Winnipeg is looking at removing the name of Bishop Vital-Justin Grandin from its roadways for his connection to Canada’s residential school system. (Photo from

Winnipeg looks to cancel Grandin

  • March 16, 2023

The Archdiocese of Winnipeg is taking a hand’s off approach as the Prairie city looks to erase the legacy of Bishop Vital-Justin Grandin from its map for his association with Canada’s residential school system.

On March 13, the Winnipeg executive policy committee reviewed a report proposing Bishop Grandin Blvd., an expressway that runs through the districts of Fort Garry, St. Vital and St. Boniface, undergo a name change due to the complicated legacy of its namesake.

Grandin (1829-1902), who served as shepherd of the Diocese of St. Albert from 1871 until his death, is widely credited for being a vital builder of the Catholic Church’s presence in Western Canada. Since the initial discovery of alleged unmarked graves near a former residential school in Kamloops, B.C., on May 27, 2021, Grandin’s legacy has faced intense scrutiny because of his public championing of Canada’s residential school system.

Winnipeg Archbishop Richard Gagnon explained in a statement why the Church is staying out of this matter.

“In response to recent developments in the City of Winnipeg regarding the renaming of public properties which were named after Bishop Vital-Justin Grandin, the Archdiocese of Winnipeg believes that this is a matter for public policy not Church policy,” wrote Gagnon. 

“Properties such as Bishop Grandin Blvd. named after him were decisions taken by the City of Winnipeg or individual developers at the time. In recent years, there has been a focus on Bishop Grandin’s association with the residential school system in Canada and therefore a reconsideration of these previous decisions is now underway.”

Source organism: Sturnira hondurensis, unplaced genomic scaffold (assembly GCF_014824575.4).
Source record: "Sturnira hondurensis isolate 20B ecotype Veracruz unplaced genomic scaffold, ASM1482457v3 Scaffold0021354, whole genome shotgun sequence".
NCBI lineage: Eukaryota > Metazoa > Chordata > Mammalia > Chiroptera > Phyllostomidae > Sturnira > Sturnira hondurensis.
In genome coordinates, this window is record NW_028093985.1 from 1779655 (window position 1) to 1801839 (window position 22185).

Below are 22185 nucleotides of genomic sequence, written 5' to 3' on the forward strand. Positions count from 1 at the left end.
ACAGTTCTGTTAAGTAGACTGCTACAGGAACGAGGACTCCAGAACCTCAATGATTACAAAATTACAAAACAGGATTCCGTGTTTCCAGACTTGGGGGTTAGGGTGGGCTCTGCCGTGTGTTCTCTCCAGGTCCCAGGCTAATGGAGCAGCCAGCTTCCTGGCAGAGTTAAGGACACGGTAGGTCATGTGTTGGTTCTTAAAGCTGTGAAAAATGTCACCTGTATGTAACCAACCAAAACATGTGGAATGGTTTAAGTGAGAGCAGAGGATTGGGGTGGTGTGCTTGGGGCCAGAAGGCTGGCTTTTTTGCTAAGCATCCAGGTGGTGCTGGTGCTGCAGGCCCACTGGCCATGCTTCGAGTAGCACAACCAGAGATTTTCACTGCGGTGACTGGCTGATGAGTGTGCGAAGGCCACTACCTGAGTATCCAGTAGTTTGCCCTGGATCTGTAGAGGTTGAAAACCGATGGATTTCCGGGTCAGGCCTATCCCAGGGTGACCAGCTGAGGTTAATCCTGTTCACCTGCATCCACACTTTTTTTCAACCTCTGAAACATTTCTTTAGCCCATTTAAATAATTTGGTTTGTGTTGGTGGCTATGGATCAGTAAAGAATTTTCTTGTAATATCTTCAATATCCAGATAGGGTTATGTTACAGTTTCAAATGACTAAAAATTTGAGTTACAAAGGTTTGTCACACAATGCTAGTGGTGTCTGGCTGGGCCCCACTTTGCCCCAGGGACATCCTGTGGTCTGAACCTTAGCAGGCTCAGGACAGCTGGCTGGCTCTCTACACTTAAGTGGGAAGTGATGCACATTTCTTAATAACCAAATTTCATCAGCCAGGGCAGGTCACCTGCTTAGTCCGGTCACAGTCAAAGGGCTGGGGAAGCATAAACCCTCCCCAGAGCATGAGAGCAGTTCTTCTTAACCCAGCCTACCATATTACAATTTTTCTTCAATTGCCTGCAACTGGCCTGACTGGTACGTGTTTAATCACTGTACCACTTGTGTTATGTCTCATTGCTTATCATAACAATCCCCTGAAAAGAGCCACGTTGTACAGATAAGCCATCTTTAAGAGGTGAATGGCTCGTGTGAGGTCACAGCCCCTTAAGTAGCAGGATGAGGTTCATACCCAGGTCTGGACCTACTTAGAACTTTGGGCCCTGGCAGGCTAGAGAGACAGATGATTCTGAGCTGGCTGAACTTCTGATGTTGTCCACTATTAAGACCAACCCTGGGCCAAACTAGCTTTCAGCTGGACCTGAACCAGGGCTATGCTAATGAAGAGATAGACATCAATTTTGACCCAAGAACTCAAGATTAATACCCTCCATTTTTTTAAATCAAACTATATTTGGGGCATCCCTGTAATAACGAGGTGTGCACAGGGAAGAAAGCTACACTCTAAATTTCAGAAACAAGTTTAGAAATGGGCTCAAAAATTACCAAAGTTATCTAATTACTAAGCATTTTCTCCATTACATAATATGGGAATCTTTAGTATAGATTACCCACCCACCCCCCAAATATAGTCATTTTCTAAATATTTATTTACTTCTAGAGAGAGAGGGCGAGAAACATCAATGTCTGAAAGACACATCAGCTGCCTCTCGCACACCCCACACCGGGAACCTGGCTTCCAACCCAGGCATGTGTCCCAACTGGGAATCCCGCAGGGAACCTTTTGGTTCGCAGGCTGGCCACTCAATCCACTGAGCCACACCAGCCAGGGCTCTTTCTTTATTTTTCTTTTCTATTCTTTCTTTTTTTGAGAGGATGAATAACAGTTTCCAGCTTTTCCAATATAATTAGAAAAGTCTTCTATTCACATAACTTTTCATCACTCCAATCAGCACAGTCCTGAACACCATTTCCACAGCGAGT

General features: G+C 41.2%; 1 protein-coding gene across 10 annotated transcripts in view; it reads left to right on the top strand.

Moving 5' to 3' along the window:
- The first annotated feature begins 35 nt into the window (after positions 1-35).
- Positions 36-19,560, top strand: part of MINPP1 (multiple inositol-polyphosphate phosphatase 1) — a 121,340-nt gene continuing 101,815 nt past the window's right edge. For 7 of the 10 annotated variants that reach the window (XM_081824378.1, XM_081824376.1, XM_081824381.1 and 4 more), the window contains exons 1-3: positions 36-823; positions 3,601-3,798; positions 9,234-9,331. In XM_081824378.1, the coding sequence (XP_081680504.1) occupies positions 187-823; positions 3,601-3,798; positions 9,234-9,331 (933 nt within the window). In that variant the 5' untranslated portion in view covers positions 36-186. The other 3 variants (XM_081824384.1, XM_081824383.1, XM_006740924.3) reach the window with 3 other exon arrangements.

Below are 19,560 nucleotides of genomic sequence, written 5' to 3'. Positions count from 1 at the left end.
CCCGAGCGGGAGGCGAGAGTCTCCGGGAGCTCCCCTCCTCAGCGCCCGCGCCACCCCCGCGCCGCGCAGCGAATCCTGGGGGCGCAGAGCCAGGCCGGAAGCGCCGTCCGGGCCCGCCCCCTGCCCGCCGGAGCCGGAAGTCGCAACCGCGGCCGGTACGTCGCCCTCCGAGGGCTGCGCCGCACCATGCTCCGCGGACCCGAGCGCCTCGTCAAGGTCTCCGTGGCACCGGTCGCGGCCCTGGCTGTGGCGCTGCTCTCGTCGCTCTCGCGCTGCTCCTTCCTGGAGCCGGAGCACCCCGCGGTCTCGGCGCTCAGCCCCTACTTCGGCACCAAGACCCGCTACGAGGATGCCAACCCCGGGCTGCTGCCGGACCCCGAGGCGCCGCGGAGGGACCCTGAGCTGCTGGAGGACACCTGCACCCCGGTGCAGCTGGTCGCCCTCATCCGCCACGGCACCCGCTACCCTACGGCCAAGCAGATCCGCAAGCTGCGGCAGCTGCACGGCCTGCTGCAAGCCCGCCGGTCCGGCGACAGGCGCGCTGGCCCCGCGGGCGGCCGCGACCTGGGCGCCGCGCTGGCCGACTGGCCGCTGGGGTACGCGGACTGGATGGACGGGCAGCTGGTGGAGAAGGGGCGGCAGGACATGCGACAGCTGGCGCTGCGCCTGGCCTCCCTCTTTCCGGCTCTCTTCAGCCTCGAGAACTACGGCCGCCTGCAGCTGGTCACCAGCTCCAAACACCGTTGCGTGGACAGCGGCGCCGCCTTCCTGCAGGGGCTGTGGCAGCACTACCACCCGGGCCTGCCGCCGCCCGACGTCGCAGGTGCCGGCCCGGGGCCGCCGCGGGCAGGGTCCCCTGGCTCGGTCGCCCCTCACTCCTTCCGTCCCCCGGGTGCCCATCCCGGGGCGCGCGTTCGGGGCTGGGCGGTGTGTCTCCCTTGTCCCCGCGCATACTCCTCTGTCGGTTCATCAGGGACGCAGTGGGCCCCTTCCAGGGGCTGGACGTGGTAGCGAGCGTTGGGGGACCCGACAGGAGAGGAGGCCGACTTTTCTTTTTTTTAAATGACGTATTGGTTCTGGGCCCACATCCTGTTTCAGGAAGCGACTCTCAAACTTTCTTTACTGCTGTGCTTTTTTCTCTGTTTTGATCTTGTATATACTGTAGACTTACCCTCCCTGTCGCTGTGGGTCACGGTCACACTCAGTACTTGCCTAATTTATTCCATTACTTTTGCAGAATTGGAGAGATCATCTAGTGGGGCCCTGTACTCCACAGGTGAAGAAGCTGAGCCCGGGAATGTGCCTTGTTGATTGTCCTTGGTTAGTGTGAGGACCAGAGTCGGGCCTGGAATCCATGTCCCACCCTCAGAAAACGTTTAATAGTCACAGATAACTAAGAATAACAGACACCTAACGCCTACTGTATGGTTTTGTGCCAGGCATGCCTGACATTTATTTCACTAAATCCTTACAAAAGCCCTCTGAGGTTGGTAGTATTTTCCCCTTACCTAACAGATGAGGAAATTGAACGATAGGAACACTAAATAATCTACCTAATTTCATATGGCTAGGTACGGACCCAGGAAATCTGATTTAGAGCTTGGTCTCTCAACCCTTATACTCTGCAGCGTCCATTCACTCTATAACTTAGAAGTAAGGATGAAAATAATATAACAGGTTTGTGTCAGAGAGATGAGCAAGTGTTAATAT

The committee report proposes rechristening the road as Abinojii Mikanah, which translates from Ojibway as “children’s road.” Grandin Street in St. Boniface and the Bishop Grandin Trail in Winnipeg would also be outfitted with new Cree names — Taapweewin Way and Awasisak Mēskanow. Taapweewin means “truth” in Michif, and Awasisak Mēskanow means “children’s road” in Cree.

A group of Indigenous elders, residential school survivors, knowledge keepers and youth participated in the naming process.

Winnipeg Mayor Scott Gillingham told CBC that renaming the streets is a better course of action than the contemplated alternative: to keep Grandin as the namesake and install accompanying informational signs that explain his complicated history. 

“I think if we’re sincere about making the changes along the path of reconciliation … then we need to take actions that go beyond putting up panels that someone may or may not ever see to educate people,” said Gillingham. “If we’re going to take the calls to action seriously, then we need to act, and this, to me, is action.”

Many Canadian buildings and businesses have already stripped Grandin’s name. Calgary, Edmonton and St. Albert Catholic Schools voted to choose new designations for schools formerly associated with Grandin. The City of Edmonton swapped Grandin LRT station for Government Centre station and removed a mural depicting the late bishop. Grandin Fish ‘n’ Chips in Edmonton rebranded as Prairie Fish ‘n’ Chips.

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